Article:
Social Justice

Equality and Non-Discrimination

At UFCW, we believe that discrimination on the job, be it for race, country of origin, gender, age, disability, religion or sexual orientation, is unacceptable.

To promote these values, we not only work directly with employers to agree on legally-binding nondiscrimination policies in the contracts we bargain, but we also fight to extend these protections to all workers through national legislation such as the Employment Non-Discrimination Act (ENDA ” S811/HR1397), to ensure LGBTQ  Ameri­cans do not have to live in fear of being looked over for a position, fired from a job or denied promotion because of their orientation or gender identity. Recently, President Joe Hansen released a statement in support of President Obama’s support for marriage equality. We’ve also been strong advocates for Equal Pay for Equal Work legislation. Also, the UFCW Women’s Network, the UFCW Minority Coalition, and the UFCW United Latinos promote diversity and inclusion within the labor movement and encourage women and minority leadership.

  • UFCW is a long-time supporter of legislation to eliminate gender-based pay discrimination (“Paycheck Fairness Act” S797/HR1519), and workplace discrimination against members of the LGBTQ community (“ENDA” S811/HR1397).

Right to Organize

When workers stick together as a union, they have bargaining power and a collective voice that they simply do not have when they are not unionized.  Being a member of a union not only gives you a better position to get better wages, benefits and working conditions, you also get job security.  Non-union workers have limited rights and can be fired “at-will”, for no reason.  Just because your boss is having a bad day and decides he/she doesn’t want you around anymore. Non-union workers also find that the rules can change at the whim of the employer.

  • Fought efforts to cut funding for the NLRB and to remove the board’s authority to enforce labor laws.

Immigration Reform

Employers who take advantage of immigrant workers drive down wages and benefits for all of us. It’s clear—our current immigration law is broken. Immigration reform is important to UFCW members, many of whom know from personal experience working with the wide range of cultures and backgrounds in places like our nation’s packing and processing plants that the role of immigration in our communities is very complex and comprehensive reform is going to take more than partisan, political mudslinging.

  • Fought efforts to lower wage standards for H-2B guest workers

Recent News

Black History Month: The Fight for Social and Economic Justice Continues

February 26, 2015

The civil rights movement was one of the most significant events in our country’s history.  From the March on Washington in 1963, where Dr. Martin Luther King delivered his inspirational “I Have a Dream” speech, to the march from Selma to Montgomery in 1965, the movement united people of all backgrounds for a common goal […]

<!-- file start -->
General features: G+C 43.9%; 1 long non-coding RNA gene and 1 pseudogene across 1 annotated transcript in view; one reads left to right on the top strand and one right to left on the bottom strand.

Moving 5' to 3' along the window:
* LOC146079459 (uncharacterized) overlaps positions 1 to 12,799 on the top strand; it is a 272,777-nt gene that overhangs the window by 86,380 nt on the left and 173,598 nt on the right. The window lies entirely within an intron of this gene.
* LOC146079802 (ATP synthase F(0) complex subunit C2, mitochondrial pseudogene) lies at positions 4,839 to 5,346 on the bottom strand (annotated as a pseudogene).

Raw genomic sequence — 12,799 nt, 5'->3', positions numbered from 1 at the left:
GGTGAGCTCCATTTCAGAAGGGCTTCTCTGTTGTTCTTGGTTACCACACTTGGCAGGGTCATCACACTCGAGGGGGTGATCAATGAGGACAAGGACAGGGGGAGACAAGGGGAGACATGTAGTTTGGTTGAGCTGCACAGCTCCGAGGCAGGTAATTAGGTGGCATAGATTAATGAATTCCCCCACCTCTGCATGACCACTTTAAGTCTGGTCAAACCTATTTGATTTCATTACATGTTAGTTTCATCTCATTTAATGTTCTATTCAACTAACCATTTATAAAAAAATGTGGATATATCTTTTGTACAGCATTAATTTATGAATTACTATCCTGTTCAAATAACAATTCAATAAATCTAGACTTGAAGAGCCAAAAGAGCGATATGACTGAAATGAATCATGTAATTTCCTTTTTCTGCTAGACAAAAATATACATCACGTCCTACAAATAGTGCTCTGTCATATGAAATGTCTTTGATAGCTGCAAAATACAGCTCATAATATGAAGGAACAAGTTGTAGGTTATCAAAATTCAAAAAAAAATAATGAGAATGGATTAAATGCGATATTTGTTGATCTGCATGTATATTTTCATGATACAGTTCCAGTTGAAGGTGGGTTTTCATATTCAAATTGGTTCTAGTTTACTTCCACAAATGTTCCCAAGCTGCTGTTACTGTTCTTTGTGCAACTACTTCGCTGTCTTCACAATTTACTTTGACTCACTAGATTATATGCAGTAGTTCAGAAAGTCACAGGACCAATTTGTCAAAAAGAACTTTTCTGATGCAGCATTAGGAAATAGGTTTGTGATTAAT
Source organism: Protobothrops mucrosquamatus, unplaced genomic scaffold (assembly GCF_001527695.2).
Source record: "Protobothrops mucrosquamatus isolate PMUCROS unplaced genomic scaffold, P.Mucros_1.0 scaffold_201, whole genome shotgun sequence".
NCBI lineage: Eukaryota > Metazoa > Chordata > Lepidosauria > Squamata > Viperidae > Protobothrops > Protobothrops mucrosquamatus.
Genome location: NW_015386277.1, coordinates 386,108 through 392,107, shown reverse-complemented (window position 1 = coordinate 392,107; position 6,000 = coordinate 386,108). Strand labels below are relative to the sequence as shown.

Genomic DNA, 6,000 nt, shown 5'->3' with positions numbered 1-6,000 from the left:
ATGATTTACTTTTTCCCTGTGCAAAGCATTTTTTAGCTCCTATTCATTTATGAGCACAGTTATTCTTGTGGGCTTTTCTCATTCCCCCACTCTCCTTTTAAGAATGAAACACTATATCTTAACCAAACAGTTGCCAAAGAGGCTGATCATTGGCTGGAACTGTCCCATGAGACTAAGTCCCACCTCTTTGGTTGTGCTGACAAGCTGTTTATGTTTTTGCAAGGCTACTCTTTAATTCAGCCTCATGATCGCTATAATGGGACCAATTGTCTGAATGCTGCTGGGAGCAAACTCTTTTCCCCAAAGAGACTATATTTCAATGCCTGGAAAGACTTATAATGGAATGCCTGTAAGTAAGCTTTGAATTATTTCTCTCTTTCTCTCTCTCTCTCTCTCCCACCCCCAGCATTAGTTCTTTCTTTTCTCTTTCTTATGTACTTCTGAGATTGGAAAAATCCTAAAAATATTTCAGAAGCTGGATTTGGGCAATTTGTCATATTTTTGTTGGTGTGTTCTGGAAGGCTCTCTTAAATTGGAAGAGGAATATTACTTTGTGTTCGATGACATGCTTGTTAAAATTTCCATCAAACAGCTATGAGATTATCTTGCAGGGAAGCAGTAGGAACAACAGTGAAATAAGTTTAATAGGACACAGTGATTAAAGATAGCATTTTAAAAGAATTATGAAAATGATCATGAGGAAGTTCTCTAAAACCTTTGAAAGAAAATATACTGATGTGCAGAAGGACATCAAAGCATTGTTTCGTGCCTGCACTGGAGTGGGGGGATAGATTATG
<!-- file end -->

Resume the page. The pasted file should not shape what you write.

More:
Black History Month: The #MoralMonday Movement and the Legacy of Selma

February 23, 2015

  This year marks the 50th anniversary of the historic civil rights march from Selma to Montgomery, Alabama. A diverse group of marchers walked to demand that the state of Alabama uphold the 15th Amendment to the Constitution, which granted the right to vote to African Americans. In recent years, after regressive policies reminicent of laws that […]

Black History Month: 50th Anniversary of the Immigration and Nationality Act

February 17, 2015

Fifty years ago at the height of the civil rights movement, our country’s immigration policy was radically changed. The Immigration and Nationality Act, also known as the Hart-Celler Act, abolished the national origins quota system which favored some Europeans and excluded Asians and Africans and established a new immigration system that focused on attracting skilled […]

UFCW Celebrates Black History Month: Bayard Rustin–An Overlooked Champion of Civil and Labor Rights

February 9, 2015

One of the greatest moments of the Civil Rights era was the March on Washington in 1963–one of the largest non-violent protests to ever occur in America. The March on Washington brought thousands of people of all races together, in the name of equal rights for everyone–whether they were black or white, rich or poor, […]

Black History Month: Selma to Montgomery March Captures the Nation’s Attention

February 5, 2015

This year marks the 50th anniversary of one of the most important milestones of the civil rights movement—the march from Selma to Montgomery—which put a national spotlight on the barriers faced by African American voters in the South and led to the passage of the Voting Rights Act. In 1965, a year after the Civil […]

UFCW Celebrates Black History Month: Addie Wyatt

February 4, 2015

Every year, The UFCW and its members take time to remember people in our union who broke barriers, fought for justice, and paved the way for working class Americans today. As part of our annual celebration of Black History Month, we’re looking back at beloved UFCW member Addie Wyatt’s story. Addie Loraine Cameron, better known […]

UFCW Celebrates Black History Month

February 2, 2015

This week marks the beginning of Black History Month–a time to remember and celebrate the rich history of African Americans and the achievements of the civil rights movement. Black History Month dates back to 1926, when historian Carter G. Woodson and other prominent African Americans dedicated the second week in February as “Negro History Week” […]